The landlady let me in to the apartment. Guizi was sleeping on her stomach on a futon on the floor beside her bed. She looked three times heavier than when I had last seen her. The floor around her was awash with cola and other drink cans.

In her hand, on the end of a cable that ran to the television, was a game controller. By the tv were piles of games. Hundreds of games. Guizi was sleeping in a sea of game software. I was aware she liked games. She had told me there were several places in Beijing where she could get the latest software very cheap.

Her message machine was full. There was a fax from someone in Japan, apparently a friend. The sender had drawn a number of comic characters. The last was an animal with a balloon that addressed Guizi by name and said, "How arrre you ?!"

I was at a loss what to do. I knew she would not want anyone to see her like this. Yet she clearly needed help. And I thought it would better be me than Ahn.

I told the landlady we best contact her father. I began cleaning up the apartment and she helped me. "Guizi, what happened to you?" she muttered again and again, then began to cry.

I could see the red swollen wrist of Guizi's hand, the one that gripped the controller. By her bed was a box of uneaten Calorie Mate. All the taut strings inside her had snapped. Something like this had probably happened before. I had the sunken feeling there was nothing more I could do for her than call her father.

He came to Beijing immediately. He arranged for a leave of absence from school. When Guizi seemed a little better, she asked if she could practice her violin at my dorm. When she came, I opened the small white-framed window of my room, but she closed it, saying the sound would be better that way.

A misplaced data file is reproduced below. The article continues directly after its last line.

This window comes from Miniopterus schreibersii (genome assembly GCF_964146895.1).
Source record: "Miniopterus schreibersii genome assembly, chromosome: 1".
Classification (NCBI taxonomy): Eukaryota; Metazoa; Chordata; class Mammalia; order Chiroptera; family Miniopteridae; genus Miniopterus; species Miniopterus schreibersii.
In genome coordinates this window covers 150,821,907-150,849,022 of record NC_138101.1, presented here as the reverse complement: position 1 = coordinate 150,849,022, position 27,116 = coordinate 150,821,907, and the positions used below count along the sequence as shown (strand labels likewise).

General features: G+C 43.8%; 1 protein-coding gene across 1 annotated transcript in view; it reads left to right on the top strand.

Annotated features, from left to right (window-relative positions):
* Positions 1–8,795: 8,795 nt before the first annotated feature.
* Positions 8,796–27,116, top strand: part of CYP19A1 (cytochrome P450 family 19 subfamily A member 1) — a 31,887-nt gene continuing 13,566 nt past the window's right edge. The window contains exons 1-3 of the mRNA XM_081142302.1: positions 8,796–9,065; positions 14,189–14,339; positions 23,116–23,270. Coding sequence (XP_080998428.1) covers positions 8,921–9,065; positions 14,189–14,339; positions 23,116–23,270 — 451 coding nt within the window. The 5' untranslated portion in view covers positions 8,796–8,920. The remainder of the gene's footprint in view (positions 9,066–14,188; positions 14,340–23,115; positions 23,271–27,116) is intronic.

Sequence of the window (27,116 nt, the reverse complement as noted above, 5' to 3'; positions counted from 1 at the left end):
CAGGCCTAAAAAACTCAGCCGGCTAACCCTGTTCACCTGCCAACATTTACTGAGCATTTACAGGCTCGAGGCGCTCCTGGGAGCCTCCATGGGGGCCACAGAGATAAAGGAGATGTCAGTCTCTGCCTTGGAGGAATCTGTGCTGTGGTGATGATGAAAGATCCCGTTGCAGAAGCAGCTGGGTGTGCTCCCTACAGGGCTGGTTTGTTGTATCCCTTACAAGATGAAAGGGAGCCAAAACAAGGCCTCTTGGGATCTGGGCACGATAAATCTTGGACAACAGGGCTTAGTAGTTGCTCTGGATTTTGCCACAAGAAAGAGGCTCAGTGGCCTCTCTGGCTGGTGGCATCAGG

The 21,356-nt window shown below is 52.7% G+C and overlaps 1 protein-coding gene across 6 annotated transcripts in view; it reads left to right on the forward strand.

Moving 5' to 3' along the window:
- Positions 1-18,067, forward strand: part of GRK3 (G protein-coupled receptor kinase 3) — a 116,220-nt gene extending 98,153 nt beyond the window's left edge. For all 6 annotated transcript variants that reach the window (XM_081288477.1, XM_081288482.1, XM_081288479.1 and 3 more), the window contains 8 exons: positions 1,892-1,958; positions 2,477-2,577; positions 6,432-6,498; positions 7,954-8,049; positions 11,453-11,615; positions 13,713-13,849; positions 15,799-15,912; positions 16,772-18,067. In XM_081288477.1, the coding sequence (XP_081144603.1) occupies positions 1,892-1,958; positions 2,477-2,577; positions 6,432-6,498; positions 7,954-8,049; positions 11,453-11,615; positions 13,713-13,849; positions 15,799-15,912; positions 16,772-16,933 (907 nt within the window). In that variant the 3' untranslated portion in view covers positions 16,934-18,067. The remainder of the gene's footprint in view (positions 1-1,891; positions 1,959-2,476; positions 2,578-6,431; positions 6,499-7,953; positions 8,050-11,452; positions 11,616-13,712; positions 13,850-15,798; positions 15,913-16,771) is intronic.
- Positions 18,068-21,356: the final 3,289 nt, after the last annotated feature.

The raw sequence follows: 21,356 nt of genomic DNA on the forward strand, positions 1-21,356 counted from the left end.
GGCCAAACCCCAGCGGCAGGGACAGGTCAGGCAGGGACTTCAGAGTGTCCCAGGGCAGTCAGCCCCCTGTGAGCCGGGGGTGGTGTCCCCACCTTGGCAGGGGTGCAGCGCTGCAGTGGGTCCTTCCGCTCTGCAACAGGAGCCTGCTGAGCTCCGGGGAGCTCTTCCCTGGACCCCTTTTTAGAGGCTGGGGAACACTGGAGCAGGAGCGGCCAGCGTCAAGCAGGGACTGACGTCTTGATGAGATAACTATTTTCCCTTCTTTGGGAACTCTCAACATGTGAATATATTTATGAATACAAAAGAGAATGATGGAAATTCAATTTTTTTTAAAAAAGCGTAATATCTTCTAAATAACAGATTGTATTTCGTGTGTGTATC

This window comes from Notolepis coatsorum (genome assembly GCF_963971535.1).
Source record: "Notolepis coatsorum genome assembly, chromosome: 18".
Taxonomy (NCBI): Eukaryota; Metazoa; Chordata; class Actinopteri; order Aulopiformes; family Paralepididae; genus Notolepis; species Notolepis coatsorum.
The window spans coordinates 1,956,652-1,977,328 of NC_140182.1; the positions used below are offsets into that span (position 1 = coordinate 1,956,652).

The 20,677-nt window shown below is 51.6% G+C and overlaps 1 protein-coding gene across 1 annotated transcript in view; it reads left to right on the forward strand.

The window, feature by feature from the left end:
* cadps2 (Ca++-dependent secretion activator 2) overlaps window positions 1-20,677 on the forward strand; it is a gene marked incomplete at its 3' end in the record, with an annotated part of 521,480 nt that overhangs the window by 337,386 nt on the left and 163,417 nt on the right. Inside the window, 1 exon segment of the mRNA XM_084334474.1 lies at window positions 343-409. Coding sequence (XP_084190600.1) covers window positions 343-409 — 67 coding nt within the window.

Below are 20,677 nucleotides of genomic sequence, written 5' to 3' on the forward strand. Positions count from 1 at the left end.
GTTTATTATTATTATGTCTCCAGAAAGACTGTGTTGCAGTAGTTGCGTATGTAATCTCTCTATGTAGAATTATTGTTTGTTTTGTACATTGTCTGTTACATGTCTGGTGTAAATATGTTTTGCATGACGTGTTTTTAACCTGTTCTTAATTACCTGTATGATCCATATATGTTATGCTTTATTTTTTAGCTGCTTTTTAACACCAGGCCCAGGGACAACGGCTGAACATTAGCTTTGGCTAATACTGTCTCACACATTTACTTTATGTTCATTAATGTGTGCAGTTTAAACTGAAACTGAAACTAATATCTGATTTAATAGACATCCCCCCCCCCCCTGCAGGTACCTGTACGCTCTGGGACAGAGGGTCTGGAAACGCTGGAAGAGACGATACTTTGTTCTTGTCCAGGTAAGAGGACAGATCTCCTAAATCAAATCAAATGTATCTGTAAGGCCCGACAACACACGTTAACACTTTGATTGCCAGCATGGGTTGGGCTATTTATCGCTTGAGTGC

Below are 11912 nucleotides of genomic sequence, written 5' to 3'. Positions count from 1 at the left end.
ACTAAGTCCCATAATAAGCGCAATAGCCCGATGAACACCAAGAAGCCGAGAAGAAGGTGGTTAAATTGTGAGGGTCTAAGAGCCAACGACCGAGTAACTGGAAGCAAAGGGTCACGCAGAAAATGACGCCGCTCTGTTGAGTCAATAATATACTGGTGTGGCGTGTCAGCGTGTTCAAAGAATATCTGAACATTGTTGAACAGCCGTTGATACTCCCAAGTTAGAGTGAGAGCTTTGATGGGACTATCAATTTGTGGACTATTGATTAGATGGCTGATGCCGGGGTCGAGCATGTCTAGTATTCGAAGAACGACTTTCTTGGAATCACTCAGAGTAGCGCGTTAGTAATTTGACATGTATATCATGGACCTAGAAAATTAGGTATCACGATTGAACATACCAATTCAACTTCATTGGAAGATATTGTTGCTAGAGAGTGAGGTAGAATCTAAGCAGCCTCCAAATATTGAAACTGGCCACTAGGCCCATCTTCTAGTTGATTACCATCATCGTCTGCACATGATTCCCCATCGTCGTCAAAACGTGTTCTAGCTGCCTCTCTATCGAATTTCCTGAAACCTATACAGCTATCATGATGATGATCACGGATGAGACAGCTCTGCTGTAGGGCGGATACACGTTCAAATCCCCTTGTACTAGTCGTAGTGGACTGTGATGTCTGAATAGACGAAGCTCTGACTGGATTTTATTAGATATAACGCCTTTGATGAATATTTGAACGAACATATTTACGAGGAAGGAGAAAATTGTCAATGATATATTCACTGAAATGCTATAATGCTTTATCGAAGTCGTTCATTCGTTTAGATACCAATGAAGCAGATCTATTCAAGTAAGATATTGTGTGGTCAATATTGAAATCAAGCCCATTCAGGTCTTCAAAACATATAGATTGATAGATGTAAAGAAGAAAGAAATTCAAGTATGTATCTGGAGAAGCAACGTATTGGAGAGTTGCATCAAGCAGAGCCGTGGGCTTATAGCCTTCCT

I sat on my bed and watched her tune the strings as she stood by the window. Her hair looked orange and soft in the sunlight. It was clear she had started going to a beauty saloon again. I recalled how fussy she had been, when she first came, about finding a shampoo and rinse that left her hair soft.

Against the window, Guizi appeared to lost much of the weight she'd gained. After bowing each string until the sound was right, she started playing. The walls and window reverberated every note. My body began resonating. The entire room had become the source of a musical wave that broke through the ferroconcrete and glass and flowed out into the garden. I didn't know the piece, but I knew it was beautiful.

We were joined by the Malaysian and Indonesian students in the room next door. Before she had finished, half a dozen students had come to hear her play. Their applause must have been heard all over Beijing.

Guizi put her violin back in its case.

"My mom's obsessed," she muttered. "She said I was a gifted child, they'd spent all this money to cultivate my ear for music, and there was no way I was going to quit. It was all my fault she couldn't get on the plane without sleeping pills."

Guizi said she would be away from school for half a year. In the meantime would I please look after Ahn? It had been a while since I'd heard the sweet, bubbly voice in which she spoke Ahn's name.

"Meow," she said, waving goodbye like a cat as she left. The red swelling about her wrist had largely abated.